Auckland businessman Paul Davys is offering around NZ$15M ($11M) to buy National Rugby League side New Zealand Warriors, but current Owner Eric Watson "wants at least" NZ$20M ($14.6M), according to David Skipwith of the NEW ZEALAND HERALD. If the two parties cannot come to an agreement by the end of the week, "the deal could be dead in the water." Davys has given Watson a deadline of Friday but a deal is "still some way off," while Watson is also in discussions "with at least two other parties keen on buying the club." Watson, however, will not be "rushed into selling." Meanwhile, the "swirling speculation" around the future owner of the club is "already having a negative impact on plans around player recruitment and sponsorship for next season." It is unclear whether Davys would want Warriors coach Stephen Kearney to remain in his job and if a "potential change in ownership will lead to a dramatic overhaul of the club's wider football staff and executive management team." Davys dismissed reports that former Warriors coach and "disgraced" former Parramatta Eels Head of Football Daniel Anderson is connected to his bid to buy the club as "absolute rubbish." Anderson was one of five key Eels officials "deregistered by the NRL for their involvement in the salary cap scandal that engulfed the club last year" (NZ HERALD, 8/16).
Seven West Media's profit has fallen by 19.5% to A$166.8M ($131.6M) "as a weak advertising market rocks its print businesses and 'hinders' the performance of its Olympic Games coverage," according to Arvind Hickman of AD NEWS. The group's revenues declined 2.8% to A$1.68B ($1.33B), "largely due to drops in The West and Pacific Magazines." Seven booked a A$745M ($587.7M) loss due to A$989M ($780.2M) in "impairment charges as the business revised future growth assumptions across the group," such as the value of its TV license. Seven West Media CEO Tim Worner forfeited his bonus, saying, "It hasn't been a stellar year for the company." TV was the "strongest performing division," with Seven's revenues up by 1% to A$1.18B ($930.9M) in a "challenging advertising market that has declined by about 2.7% in the past year." However, the cost of covering the 2016 Rio Games "dented Seven's profitability." TV earnings dropped 14.4% to A$249.7M ($197M) due to a A$64M ($50.5M) "lift in costs." Seven Studios, which produces and distributes TV shows abroad, grew revenues by 11% to A$97.3M ($76.7M) (AD NEWS, 8/16).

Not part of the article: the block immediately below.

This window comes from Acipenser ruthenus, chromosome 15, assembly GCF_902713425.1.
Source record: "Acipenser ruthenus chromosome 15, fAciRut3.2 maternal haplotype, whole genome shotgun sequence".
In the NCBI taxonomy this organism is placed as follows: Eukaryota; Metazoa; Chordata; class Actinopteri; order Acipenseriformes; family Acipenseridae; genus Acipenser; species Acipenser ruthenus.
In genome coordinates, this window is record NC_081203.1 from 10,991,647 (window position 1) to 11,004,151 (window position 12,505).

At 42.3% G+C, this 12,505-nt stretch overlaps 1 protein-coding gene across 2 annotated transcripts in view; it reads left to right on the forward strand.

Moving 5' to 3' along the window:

Premier League clubs are "facing demands for ever higher transfer fees and for players' wages to be paid in euros because of the collapse in the value of the pound since the Brexit vote." As sterling fell this week to its "lowest value since Britain emerged from the financial crash," the consequences for top-flight clubs have been "laid bare by the ongoing haggling" over the future of Eredivisie side Ajax's Davinson Sánchez. Ajax has reportedly been insisting on increasing its asking price to "reflect the day-by-day fall in the value of the pound" (London GUARDIAN, 8/16).
A A$20M ($15.8M) package from the Victorian government to the Australian Rugby Union, securing Bledisloe Cup and British & Irish Lions Test matches in Melbourne "over an eight-to-10-year period, guaranteed the future" of the Melbourne Rebels in Super Rugby. The protracted negotiations between the Victorian government and the ARU, resulting in "approximately one-quarter of the funding" being passed on to the Rebels, ensured the team "would always be chosen by the ARU," ahead of Perth's Western Force, as the Australian team to be retained (SYDNEY MORNING HERALD, 8/16).
Highland Hospice, a charity that offers care to people dying from incurable diseases, sold its stake in Scottish Championship side Inverness Caledonian Thistle. The charity was given half a million shares --"a 19% holding worth hundreds of thousands of pounds" -- by an anonymous donor as a gift last year. Alan Savage, Iain McGilvray and Dougie McGilvray "each purchased one third of the hospice's shareholding" in the club (BBC, 8/16).